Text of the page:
Finally the first week of January I came back home to the Bay Area, I didn't go back to the primary care physician. Luckily, because I have a family friend that's a doctor, he said just go straight to the pulmonologist.  And he did a CT that day, and it was just a disaster. I've seen so many CTs I can appreciate that it was really bad.  Both my lungs were like completely whited out where it should be basically dark gray or black on a CT.  

They scheduled me for a biopsy a few days later.  I went in for the biopsy, and my lung partially collapsed in the biopsy. And when I woke up, I was on oxygen, and I was in the ICU for a week.  They started me on chemo almost immediately.  They were sort of panicked.  It was kind of a fire drill at that point.  I wasn't breathing very well.  I was on oxygen.  They started me on chemo 24 hours later after the biopsy.  It was kind of crazy.  I had no time to research.

Tamara Lobban-Jones:

Right.  

Lisa Goldman:

Or pick doctors or anything like that.  

Tamara Lobban-Jones:

It all happened very fast. 

Lisa Goldman:

It all happened really fast.

Tamara Lobban-Jones:

Wow.  So you went to one doctor.  Went to a second doc, your primary care doctor, “Oh, no, it's got to be something else, an infection.”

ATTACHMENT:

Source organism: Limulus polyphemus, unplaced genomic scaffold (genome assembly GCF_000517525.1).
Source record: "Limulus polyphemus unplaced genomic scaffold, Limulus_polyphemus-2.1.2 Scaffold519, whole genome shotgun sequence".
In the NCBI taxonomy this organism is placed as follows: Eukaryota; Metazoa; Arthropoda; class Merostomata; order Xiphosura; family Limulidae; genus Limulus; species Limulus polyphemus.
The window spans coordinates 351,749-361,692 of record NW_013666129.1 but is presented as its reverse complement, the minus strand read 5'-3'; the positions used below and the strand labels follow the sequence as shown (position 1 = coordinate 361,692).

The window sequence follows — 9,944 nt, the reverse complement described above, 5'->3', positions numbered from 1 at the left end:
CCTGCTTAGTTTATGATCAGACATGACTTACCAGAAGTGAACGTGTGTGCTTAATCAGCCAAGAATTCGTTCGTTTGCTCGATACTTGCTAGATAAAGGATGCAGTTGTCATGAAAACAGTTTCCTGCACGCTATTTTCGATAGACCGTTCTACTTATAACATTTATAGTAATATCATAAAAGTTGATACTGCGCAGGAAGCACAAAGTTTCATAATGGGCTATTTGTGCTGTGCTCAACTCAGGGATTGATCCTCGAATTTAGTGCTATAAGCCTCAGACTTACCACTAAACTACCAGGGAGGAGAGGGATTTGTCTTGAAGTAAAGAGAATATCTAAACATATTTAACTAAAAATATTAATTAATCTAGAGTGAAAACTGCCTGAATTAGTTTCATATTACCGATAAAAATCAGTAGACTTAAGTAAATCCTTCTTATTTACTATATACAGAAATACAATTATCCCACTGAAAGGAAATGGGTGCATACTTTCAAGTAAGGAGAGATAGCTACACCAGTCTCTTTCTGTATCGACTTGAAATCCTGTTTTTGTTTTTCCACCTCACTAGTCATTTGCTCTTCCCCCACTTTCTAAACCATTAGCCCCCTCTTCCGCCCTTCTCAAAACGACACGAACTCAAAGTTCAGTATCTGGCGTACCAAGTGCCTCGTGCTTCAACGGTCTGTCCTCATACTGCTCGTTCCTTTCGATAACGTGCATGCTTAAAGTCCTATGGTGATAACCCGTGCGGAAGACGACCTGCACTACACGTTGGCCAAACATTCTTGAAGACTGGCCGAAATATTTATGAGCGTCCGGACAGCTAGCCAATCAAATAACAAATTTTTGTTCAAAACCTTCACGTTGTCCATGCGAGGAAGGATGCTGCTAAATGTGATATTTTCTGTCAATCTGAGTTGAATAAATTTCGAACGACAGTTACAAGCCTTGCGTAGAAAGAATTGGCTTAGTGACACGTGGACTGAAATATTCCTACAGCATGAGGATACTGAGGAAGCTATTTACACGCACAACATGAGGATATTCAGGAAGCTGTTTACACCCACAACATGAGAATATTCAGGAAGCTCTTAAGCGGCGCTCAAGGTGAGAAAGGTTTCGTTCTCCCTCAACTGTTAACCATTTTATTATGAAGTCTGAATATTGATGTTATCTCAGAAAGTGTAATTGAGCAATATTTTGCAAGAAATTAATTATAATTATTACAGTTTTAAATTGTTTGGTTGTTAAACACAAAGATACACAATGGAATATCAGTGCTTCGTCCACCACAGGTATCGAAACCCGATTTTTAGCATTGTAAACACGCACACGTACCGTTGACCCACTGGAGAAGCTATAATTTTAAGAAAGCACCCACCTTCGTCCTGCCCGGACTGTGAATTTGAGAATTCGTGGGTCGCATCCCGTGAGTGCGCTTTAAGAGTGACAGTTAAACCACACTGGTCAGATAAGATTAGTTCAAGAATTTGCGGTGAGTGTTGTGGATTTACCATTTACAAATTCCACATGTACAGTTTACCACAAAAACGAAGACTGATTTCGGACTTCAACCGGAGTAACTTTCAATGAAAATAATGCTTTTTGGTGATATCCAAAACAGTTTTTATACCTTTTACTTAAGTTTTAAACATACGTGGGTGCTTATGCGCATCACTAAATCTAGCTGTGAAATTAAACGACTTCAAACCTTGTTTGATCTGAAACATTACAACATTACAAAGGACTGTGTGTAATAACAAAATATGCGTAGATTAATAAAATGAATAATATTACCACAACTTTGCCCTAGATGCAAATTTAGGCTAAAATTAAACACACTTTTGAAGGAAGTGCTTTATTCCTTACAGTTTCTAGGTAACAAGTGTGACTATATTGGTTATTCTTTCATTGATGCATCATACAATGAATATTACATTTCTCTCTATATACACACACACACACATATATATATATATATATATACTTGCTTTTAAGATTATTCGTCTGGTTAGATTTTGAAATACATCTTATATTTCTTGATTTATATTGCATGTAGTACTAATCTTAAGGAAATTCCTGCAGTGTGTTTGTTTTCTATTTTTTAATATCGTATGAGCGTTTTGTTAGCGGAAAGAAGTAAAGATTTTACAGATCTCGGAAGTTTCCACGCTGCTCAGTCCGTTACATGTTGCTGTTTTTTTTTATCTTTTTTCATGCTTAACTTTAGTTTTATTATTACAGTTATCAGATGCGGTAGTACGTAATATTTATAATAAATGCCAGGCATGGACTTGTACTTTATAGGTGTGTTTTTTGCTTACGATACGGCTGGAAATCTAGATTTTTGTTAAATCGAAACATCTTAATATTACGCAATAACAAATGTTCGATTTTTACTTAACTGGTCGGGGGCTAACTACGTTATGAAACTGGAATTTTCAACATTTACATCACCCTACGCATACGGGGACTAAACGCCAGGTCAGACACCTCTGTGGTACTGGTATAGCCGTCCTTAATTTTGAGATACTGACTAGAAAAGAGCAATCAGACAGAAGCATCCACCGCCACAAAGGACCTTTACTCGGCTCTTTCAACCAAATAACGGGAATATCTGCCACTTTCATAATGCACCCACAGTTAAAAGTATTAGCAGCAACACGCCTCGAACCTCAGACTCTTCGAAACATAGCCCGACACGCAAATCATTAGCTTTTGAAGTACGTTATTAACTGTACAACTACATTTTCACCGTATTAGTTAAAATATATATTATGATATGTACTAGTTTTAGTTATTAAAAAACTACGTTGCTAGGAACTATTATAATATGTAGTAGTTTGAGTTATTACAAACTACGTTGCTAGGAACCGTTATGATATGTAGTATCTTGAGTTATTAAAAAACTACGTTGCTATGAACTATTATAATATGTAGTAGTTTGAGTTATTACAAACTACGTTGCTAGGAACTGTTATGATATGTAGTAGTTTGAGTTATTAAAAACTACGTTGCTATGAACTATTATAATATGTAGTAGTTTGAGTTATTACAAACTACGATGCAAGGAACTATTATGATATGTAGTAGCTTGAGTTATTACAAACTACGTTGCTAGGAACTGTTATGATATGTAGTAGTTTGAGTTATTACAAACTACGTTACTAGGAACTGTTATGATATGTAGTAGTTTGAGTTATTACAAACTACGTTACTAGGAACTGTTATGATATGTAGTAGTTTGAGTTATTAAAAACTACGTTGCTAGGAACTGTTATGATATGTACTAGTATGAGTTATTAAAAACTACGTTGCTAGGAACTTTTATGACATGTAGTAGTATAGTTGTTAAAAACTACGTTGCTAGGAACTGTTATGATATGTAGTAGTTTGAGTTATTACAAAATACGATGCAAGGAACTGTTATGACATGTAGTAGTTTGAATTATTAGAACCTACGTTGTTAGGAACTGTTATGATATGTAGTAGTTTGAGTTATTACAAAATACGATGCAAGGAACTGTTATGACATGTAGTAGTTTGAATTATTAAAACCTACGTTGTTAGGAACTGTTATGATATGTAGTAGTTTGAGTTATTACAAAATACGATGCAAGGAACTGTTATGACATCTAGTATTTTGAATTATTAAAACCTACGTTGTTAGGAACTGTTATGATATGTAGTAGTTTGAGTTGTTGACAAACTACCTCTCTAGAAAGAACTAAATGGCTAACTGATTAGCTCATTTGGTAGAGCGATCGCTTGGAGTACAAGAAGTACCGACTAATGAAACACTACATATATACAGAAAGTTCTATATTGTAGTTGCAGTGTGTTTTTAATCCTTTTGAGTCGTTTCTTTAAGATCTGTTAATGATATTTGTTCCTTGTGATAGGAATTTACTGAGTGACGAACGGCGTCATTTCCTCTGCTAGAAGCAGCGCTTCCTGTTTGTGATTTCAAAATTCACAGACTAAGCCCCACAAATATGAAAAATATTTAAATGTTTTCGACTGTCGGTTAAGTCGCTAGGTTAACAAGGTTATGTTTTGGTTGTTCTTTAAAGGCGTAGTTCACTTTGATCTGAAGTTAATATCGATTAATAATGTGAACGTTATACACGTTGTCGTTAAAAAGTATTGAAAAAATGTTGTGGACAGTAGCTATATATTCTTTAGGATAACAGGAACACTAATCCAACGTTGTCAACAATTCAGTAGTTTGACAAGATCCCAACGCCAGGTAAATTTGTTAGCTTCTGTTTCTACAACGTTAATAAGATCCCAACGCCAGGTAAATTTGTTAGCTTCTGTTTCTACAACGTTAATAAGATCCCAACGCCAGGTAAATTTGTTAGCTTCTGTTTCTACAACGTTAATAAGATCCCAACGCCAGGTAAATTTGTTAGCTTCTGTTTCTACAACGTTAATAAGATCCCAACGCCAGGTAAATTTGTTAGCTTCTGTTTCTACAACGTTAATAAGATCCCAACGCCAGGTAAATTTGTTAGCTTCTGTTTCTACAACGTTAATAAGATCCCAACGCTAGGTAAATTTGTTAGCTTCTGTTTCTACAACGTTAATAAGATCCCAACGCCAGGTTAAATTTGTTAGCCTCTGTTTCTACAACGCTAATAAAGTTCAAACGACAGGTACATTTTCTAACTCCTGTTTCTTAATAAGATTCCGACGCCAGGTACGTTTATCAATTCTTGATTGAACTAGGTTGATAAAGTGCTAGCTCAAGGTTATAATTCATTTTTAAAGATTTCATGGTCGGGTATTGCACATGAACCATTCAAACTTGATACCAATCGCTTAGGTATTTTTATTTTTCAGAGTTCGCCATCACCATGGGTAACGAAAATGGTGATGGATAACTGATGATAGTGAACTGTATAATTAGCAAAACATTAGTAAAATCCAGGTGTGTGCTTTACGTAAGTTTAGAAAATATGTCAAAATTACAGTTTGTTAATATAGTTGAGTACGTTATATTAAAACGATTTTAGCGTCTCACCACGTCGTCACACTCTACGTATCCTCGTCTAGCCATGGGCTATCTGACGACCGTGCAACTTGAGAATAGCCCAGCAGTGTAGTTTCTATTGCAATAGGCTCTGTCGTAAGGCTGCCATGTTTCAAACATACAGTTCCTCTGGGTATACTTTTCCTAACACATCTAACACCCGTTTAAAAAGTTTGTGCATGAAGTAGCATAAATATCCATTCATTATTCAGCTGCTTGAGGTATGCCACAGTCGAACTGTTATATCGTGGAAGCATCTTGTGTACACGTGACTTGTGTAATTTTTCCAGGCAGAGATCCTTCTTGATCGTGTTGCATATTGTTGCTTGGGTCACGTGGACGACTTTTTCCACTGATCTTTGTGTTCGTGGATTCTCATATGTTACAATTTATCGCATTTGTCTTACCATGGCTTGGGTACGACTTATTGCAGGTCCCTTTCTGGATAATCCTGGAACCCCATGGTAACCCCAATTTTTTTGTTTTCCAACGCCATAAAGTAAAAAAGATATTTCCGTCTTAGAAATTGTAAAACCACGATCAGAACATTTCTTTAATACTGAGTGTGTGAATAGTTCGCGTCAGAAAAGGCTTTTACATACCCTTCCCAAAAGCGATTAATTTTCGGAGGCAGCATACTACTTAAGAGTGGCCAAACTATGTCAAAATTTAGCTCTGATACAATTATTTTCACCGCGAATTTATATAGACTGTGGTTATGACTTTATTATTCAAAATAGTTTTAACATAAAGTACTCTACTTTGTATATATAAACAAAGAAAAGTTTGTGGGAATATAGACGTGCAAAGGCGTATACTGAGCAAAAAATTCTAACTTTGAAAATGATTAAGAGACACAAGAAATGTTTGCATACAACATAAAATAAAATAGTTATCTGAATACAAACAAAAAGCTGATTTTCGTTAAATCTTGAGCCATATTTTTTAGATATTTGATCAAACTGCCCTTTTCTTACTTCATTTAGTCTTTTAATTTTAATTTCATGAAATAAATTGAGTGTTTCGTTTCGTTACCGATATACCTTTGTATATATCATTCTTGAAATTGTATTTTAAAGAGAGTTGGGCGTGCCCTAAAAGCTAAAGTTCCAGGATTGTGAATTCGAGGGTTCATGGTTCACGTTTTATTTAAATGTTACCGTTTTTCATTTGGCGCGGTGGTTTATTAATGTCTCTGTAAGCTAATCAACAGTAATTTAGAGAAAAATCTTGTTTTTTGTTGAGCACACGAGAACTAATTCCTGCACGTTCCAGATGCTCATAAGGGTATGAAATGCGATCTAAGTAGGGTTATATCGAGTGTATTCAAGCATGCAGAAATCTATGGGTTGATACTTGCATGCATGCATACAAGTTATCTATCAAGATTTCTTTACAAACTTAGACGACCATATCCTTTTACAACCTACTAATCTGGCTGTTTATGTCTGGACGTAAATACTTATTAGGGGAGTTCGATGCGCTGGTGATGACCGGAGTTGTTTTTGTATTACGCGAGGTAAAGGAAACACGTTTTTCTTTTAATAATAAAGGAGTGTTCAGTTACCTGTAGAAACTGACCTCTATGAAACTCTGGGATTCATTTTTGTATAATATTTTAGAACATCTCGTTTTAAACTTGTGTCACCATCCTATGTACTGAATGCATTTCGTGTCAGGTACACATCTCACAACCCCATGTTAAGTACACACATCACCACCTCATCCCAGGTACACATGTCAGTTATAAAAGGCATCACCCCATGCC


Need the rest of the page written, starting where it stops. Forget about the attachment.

Lisa Goldman:

Right. 

Tamara Lobban-Jones:

And then finally when you went to that emergency room that was kind of the first step to saying, hmm, there's something else going on here.  Do you think that this is part of maybe a larger conversation? A lot of people think this is what a lung cancer patient looks like.  Do you feel like those doctors early on kind of said, “Oh, no, she's got an infection.  There's no way that can be lung cancer.”  

Lisa Goldman:

Right.  

Tamara Lobban-Jones:

Even with spitting up blood. They were a little dismissive.  Do you think that might have been what was going on here? 

Lisa Goldman:

Absolutely. I don't want to make my primary care doctor feel horrible if she should ever come to see this video.  I think she's a good doctor, but I think she was susceptible to the stigma and the stereotypes that all of us are, that I was prior to my diagnosis and didn't push back, and think this patient is fit.  This patient has no history of breathing difficulties, no history of asthma, no history of allergies.  This doesn't make sense.  I'm not going to throw allergy treatment at this.  I'm going to do a CT scan and find out what's really going on here.  

That's what should have happened.  That's what I hope spreading the word, you know, putting my face out there, putting my blog out there, educating people that lung cancer can and does look like this sometimes, and we need to look for the signs that can be so easily passed over.

Please remember the opinions expressed on Patient Power are not necessarily the views of our sponsors, contributors, partners or Patient Power. Our discussions are not a substitute for seeking medical advice or care from your own doctor. That’s how you’ll get care that’s most appropriate for you.

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Page last updated on December 10, 2015